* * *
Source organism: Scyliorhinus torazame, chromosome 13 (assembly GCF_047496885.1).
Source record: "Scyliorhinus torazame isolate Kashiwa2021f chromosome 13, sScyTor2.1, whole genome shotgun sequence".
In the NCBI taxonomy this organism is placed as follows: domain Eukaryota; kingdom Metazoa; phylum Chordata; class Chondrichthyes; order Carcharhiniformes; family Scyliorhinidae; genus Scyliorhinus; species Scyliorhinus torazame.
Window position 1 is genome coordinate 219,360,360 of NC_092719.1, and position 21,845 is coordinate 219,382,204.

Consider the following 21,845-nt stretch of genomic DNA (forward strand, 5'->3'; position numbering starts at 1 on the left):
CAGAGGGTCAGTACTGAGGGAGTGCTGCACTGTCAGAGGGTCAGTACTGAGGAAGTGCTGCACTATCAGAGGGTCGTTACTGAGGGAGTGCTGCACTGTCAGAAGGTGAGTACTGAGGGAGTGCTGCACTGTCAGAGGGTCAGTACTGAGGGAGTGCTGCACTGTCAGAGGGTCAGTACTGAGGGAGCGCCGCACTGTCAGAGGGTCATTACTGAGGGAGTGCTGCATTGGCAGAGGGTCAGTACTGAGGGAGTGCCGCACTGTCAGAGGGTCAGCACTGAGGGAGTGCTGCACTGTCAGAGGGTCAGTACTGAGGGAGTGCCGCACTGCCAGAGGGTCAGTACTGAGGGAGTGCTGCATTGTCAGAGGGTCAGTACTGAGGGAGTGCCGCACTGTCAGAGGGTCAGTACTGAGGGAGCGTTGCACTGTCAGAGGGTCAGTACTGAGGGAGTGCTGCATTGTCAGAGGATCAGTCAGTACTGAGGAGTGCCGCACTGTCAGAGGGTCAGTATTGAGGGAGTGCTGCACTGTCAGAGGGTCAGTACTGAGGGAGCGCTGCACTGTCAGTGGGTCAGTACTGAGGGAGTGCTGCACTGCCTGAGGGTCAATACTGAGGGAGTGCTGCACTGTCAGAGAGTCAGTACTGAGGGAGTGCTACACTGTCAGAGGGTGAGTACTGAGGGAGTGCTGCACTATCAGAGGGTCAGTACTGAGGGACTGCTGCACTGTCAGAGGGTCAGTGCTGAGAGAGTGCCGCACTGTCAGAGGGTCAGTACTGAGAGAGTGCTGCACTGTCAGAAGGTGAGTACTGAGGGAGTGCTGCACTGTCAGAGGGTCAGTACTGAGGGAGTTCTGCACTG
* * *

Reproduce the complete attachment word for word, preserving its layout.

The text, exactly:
Source organism: Scyliorhinus torazame, chromosome 13 (assembly GCF_047496885.1).
Source record: "Scyliorhinus torazame isolate Kashiwa2021f chromosome 13, sScyTor2.1, whole genome shotgun sequence".
In the NCBI taxonomy this organism is placed as follows: domain Eukaryota; kingdom Metazoa; phylum Chordata; class Chondrichthyes; order Carcharhiniformes; family Scyliorhinidae; genus Scyliorhinus; species Scyliorhinus torazame.
Window position 1 is genome coordinate 219,360,360 of NC_092719.1, and position 21,845 is coordinate 219,382,204.

Consider the following 21,845-nt stretch of genomic DNA (forward strand, 5'->3'; position numbering starts at 1 on the left):
CAGAGGGTCAGTACTGAGGGAGTGCTGCACTGTCAGAGGGTCAGTACTGAGGAAGTGCTGCACTATCAGAGGGTCGTTACTGAGGGAGTGCTGCACTGTCAGAAGGTGAGTACTGAGGGAGTGCTGCACTGTCAGAGGGTCAGTACTGAGGGAGTGCTGCACTGTCAGAGGGTCAGTACTGAGGGAGCGCCGCACTGTCAGAGGGTCATTACTGAGGGAGTGCTGCATTGGCAGAGGGTCAGTACTGAGGGAGTGCCGCACTGTCAGAGGGTCAGCACTGAGGGAGTGCTGCACTGTCAGAGGGTCAGTACTGAGGGAGTGCCGCACTGCCAGAGGGTCAGTACTGAGGGAGTGCTGCATTGTCAGAGGGTCAGTACTGAGGGAGTGCCGCACTGTCAGAGGGTCAGTACTGAGGGAGCGTTGCACTGTCAGAGGGTCAGTACTGAGGGAGTGCTGCATTGTCAGAGGATCAGTCAGTACTGAGGAGTGCCGCACTGTCAGAGGGTCAGTATTGAGGGAGTGCTGCACTGTCAGAGGGTCAGTACTGAGGGAGCGCTGCACTGTCAGTGGGTCAGTACTGAGGGAGTGCTGCACTGCCTGAGGGTCAATACTGAGGGAGTGCTGCACTGTCAGAGAGTCAGTACTGAGGGAGTGCTACACTGTCAGAGGGTGAGTACTGAGGGAGTGCTGCACTATCAGAGGGTCAGTACTGAGGGACTGCTGCACTGTCAGAGGGTCAGTGCTGAGAGAGTGCCGCACTGTCAGAGGGTCAGTACTGAGAGAGTGCTGCACTGTCAGAAGGTGAGTACTGAGGGAGTGCTGCACTGTCAGAGGGTCAGTACTGAGGGAGTTCTGCACTG